Jesus startled His disciples with the statement that "anyone who will not receive the kingdom of God like a little child will never enter it" (Luke 18:17).* "How can a man be born when he is old?" (John 3:4) questioned Nicodemus when Jesus told him the same truth.
Did Jesus really mean that no adults will make it to heaven? Why are children so special? What unique characteristic of children must adults possess if they are to receive eternal life? Some adults will be in heaven. Enoch and Elijah were both translated as mature adults. What child like qualities did they enjoy?
Some might say that trust, faith, and innocence are the virtues of little children. However, all these characteristics can also be possessed by adults. There must be something else that children have that adults lack.
The story following the blessing of the little children supplies the clue. The rich young ruler must have been just as surprised as the disciples were by Jesus' statement. This may have been what prompted his query: "What must I do to inherit eternal life?" (Luke 18:18). We know Jesus' reply: "Keep the commandments." The rich young ruler believed that he had kept all the commandments, but Jesus' words about receiving the kingdom "like a little child" bothered him.
He desperately wanted eternal life, but this idea about being a little child confounded him. In answer to his further question, Jesus told him to go and sell all that he had and then come and follow Him. If he did that, he would no longer be self-sufficient. Now instead of de pending on his wealth, he would have to depend on Jesus.
Dependence is the unique characteristic of a little child. Give an adult survival training and a pack of provisions. Put him alone in the middle of a wilderness at zero degrees, and he will probably survive. Take a 3-year-old child, give him the same training and the same pack of provisions. Put him alone in a wilderness at the same temperature, and he will not likely survive for even a day.
An adult is self-sufficient; a child is totally dependent upon another individual for survival. That is the unique characteristic of a little child, and that is what Jesus meant when He said that unless we become like little children we will never make it to heaven. The rich young ruler went away sorrowing because he was unwilling to become dependent.
Dependency is the essence of righteousness by faith. We use big words like justification, propitiation, expiation, soteriology, and election to describe salvation. Jesus used little words like nets, coins, sheep, faith, children. We pride ourselves on our self-sufficiency. "I can do it myself," we say. That is why it is so hard for us to accept what Jesus says about becoming dependent like a little child dependent on His blood, His life, His grace.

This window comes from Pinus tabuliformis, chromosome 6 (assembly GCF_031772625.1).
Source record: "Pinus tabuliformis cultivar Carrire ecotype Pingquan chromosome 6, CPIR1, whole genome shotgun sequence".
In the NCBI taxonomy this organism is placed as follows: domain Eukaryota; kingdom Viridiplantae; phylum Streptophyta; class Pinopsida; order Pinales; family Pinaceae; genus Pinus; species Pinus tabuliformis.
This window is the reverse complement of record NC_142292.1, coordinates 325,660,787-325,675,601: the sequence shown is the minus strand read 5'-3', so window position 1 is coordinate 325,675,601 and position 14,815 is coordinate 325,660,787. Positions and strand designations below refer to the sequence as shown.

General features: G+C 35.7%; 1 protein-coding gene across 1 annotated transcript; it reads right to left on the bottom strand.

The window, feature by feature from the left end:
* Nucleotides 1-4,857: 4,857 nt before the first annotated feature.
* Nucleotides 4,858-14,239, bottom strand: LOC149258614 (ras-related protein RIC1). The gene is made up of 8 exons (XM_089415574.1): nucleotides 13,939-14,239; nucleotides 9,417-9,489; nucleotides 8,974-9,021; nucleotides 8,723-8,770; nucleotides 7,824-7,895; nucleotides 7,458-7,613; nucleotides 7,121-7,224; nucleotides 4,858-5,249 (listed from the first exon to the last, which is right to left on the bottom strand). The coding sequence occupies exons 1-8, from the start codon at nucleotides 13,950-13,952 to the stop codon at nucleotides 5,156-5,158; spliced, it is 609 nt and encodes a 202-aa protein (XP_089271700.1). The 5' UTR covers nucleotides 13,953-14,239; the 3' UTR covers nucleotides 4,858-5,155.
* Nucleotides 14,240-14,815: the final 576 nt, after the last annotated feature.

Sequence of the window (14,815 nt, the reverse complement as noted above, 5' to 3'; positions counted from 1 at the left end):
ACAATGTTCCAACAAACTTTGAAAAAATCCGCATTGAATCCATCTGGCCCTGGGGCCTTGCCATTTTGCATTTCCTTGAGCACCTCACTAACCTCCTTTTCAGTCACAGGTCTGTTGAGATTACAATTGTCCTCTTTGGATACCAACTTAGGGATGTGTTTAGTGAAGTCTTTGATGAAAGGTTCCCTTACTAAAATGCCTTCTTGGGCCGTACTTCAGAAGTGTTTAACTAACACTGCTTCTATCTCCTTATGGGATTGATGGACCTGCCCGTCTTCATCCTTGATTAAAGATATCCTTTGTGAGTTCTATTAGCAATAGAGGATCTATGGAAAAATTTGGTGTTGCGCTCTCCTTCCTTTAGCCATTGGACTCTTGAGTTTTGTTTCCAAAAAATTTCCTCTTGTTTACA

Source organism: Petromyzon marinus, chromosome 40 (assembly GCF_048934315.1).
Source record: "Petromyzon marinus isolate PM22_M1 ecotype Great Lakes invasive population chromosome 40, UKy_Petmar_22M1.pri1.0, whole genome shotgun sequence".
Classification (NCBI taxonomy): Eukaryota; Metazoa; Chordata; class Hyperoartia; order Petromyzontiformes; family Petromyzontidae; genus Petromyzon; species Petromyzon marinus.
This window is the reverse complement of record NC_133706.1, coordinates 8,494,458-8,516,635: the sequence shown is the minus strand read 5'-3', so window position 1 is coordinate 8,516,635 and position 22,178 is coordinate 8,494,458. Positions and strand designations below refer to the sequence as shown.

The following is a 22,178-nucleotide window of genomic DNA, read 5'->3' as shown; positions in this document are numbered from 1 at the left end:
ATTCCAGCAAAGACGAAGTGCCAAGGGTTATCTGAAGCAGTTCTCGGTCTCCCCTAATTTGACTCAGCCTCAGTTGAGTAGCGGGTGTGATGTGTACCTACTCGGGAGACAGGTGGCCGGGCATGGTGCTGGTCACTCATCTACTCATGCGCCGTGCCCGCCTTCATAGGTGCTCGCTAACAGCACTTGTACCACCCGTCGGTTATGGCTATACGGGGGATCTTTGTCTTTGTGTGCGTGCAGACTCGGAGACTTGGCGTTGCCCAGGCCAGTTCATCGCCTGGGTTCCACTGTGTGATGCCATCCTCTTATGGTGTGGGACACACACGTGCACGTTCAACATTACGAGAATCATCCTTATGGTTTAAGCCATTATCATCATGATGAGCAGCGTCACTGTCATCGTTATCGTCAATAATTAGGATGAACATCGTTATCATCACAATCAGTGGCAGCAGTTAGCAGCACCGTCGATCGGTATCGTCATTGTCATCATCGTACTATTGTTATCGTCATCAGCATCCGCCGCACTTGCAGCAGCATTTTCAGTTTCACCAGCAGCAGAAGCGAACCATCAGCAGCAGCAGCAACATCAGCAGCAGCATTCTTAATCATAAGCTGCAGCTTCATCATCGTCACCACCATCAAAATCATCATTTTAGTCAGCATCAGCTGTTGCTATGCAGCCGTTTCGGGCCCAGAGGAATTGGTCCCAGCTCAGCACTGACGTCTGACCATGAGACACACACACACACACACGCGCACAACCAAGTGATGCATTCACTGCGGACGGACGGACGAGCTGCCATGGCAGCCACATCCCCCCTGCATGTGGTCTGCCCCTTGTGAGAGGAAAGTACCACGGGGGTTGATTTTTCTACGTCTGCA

We prefer to depend on credit cards, mortgages, pills, psychologists, recognition, political savvy, devotional books, cassette tapes, or even the church. There is very little left to ask God for. If we are short of money, we borrow, if we have an emotional problem, we take Valium or participate in a series of sessions with our friendly counselor; if we have a spiritual need, we can resort to overwork to deaden our sense of emptiness. We don't really need God. Yet the essence of salvation is still dependency.
Jesus showed us the way by coming to earth as a dependent baby some 2,000 years ago. He gave up His divine powers, His self-sufficiency, to become dependent on a woman named Mary. We seldom pause to think what it was like for Jesus to give up the adoration of the heavenly hosts for the mockery of the earthly rabble. He surrendered His omniscience for the tutelage of a peasant woman. In place of omnipotence He substituted "Of myself I can do nothing." His omnipresence gave way to the presence of the Holy Spirit. Finally on Calvary He became dependent on death— man's greatest enemy. What Christ gave up is far beyond the feeble consciousness of man.
What do we give up to come to Christ? "A sin-polluted heart, for Jesus to purify, to cleanse by His own blood, and to save by His matchless love. And yet men think it hard to give up all!" (Steps to Christ, p. 46).
Just as Jesus could not save man with out first becoming a dependent child, so man cannot be saved until he becomes like a child, dependent on the child we celebrate this Christmas time. —J. David Newman
* All texts in this editorial are from the New International Version.